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Pension Costs Could Affect School Tax Levy

Mineola officials, regardless of the option,

do not want to pierce the state imposed tax cap

Teacher retirement in the Mineola School District could affect next year’s tax levy, which has a state-imposed 2 percent limit that was put into law in 2011. Finance Superintendent Jack Waters revealed that the district could have $800,000 exempt from the cap due to the estimated retirement costs that would go into effect in the 2013-14 school year.

Waters said the Teacher Retirement System (TRS) increases for next year is about $1.5 million. Mineola under state law could put out a 3.05 percent increase for the next year, with half of the estimated TRS cost spikes not included, leveling out piercing the cap, a move the district does not want to make.

Pension cost estimations, according to Waters, could be anywhere from 15.5 to 16.5 percent or $5.9 million. Employee cost rates for this year is 11.84 percent, with an estimated increase of 4.16 percent next year. The 2012-13 TRS payroll totals $37 million.

The first 2 percent of the employee cost rate is included in the levy cap calculation, according to Waters. Any increase over the 2 percent is exempt from the levy cap, which means if the district chooses, it can exceed the cap.

“It still has to be paid,” Waters said. “For example, where the first 2 percent has to be included in the levy cap, $740,000 is part of the calculation we have to prove to the state that this is where our pension costs are. The additional 2.16 percent ($800,000) is outside the cap and would be reflected as an exempt amount in terms of proving to the taxpayer that we have complied with the 2 percent [cap].”

Last year’s tax levy totaled $76,242,180. Waters said regardless of the exemption, the district would still work to not float a 3.05 tax levy increase.

“We would go out with a tax levy of 3.05 for the 2013-14 year but we would comply with the state saying the 1.05 [percent] is exempt. [The 3.05 percent] is something, all things being equal I don’t think we’re going to work towards.”

District Superintendent Michael Nagler pointed out that TRS alone is more than the 2 percent cap, “which is not good. What will be allowed under the law of the cap, we would be allowed to go out with 3 percent. That would be within the cap parameter. So it’s kind of a misnomer that you get this exemption; it’s a bad word because you’d think you’d be exempt from paying it, you’re not. It just doesn’t figure in to the 2 percent [state cap].”

Nagler noted that the TRS budget line is significant in how the district crafts a budget for next year. In May, the district floated and passed a $83,992,180 budget, a decrease of $229,458 or a 0.27 percent drop in spending from 2011-12.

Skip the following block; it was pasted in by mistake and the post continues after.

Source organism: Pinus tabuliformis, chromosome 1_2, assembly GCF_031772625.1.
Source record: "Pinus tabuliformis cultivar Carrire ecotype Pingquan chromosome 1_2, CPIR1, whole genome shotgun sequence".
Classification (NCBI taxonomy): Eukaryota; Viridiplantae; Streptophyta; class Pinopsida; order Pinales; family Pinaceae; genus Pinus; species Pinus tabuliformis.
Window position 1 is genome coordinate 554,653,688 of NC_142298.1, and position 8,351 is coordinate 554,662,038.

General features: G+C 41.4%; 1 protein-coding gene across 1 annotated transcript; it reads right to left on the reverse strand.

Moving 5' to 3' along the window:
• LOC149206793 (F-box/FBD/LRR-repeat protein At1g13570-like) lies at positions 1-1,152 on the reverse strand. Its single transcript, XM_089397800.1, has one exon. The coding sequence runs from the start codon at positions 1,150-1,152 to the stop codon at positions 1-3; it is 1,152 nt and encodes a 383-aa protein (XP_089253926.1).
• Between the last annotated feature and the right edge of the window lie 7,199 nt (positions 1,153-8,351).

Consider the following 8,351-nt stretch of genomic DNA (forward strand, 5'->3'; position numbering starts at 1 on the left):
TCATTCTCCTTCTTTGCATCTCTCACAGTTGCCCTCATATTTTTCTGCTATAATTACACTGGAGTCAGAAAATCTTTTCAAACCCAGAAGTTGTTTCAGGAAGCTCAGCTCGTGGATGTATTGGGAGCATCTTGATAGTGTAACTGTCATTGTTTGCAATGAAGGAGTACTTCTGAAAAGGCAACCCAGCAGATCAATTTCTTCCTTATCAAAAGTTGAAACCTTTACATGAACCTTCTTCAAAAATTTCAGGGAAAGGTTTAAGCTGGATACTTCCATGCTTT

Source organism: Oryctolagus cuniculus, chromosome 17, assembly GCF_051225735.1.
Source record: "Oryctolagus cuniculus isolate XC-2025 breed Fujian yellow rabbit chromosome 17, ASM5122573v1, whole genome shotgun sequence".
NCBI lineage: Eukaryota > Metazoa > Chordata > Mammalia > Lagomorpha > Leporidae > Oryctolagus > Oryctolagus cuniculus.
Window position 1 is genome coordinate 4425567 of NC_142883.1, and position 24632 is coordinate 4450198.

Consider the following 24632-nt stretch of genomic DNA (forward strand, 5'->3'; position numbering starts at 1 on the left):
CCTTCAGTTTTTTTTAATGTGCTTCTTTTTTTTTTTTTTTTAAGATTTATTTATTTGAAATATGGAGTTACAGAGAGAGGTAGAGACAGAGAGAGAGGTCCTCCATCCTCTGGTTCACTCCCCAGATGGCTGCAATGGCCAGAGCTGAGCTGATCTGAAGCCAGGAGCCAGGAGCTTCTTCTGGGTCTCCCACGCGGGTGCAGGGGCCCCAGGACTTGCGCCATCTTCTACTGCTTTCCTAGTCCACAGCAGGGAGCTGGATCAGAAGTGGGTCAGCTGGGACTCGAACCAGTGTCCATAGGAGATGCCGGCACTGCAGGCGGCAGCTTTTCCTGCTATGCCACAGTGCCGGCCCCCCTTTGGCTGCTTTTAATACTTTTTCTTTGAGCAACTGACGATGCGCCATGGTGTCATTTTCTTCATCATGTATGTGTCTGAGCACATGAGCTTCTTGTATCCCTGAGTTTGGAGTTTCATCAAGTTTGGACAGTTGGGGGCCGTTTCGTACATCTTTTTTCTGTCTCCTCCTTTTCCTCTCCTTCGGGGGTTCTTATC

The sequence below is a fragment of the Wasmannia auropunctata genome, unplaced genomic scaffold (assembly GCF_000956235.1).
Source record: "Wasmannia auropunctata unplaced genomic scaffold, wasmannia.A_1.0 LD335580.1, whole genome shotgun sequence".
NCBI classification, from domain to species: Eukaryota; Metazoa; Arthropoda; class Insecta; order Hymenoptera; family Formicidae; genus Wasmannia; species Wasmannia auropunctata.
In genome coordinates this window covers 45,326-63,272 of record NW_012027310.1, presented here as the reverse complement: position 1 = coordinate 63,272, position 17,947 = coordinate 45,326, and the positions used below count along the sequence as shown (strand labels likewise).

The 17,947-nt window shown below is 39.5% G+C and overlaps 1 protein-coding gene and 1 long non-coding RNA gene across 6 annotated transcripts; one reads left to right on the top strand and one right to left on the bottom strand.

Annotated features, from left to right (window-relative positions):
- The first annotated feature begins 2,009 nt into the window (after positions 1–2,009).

“The levy calculation this year has some added twists in it,” said Nagler. “ Putting a budget…our norm has been around 2.5 [percent] over the last four or five years. It’s going to be a challenge to get to that number this year, but we haven’t really started crafting the budget yet. We’re just looking at big numbers. When we start to apply how we craft the budget, we’ll have news on this as we go along. This number is pretty astronomical and there’s no indication that this is leveling off.”

Board President William Hornberger said according to State Comptroller Thomas DiNapoli, that Mineola should anticipate future increases in employee cost rates.

“Everything is dependent upon the global capital markets and what’s driving their rate of return,” Hornberger stated. “Last year’s rate of return for the fiscal year ending June 30 was 2.8 percent. Apparently, that wasn’t good enough.”

News

The Wheatley School recently hosted an Item Writing Workshop for more than 100 language teachers representing districts across New York State.  The workshop was sponsored by the Foreign Language Association of Chairpersons and Supervisors (FLACS), the professional organization that has assumed responsibility for the creation and administration of the FLACS

Checkpoint A and B Exams (formerly the NYS Second Language Proficiency and Regents Exams).

Last year, the Mineola Fire Department initiated an Adopt-A-Hydrant program to offer residents and businesses an opportunity to enhance their fire protection by providing a simple service to the village, caring for a fire hydrant. The MFD is looking for adopters once again.


Sports

After consecutive seasons of finishing runner-up in the men’s golf Player of the Year for the Skyline Conference, Christian Bleck of St. Joseph’s took home first place in a rather unlikely turn of events. 

 

After a herniated disc caused the Chaminade High School alum to miss every event after the first week of the season until the conference tournament, Bleck returned—without even having the luxury of practicing a full 18 holes—and competed with the best players the conference has to offer. 

Cross-Country Crowned Champs

The Mineola Mustang boys cross-country team won the division 4A championship recently at Bethpage State Park.  This is the first championship for the program since 1974, ending a 40-year championship drought. 

 

Mineola defeated Seaford, who also entered the undefeated in division competition, 38-20.  Overcoming rain and high winds throughout the race, many Mustangs ran personal records for the 5K in route to the victory.


Calendar

Mineola School Meeting - November 20

Fools Rush In - November 21

Mustangs Face Roosevelt - November 22 


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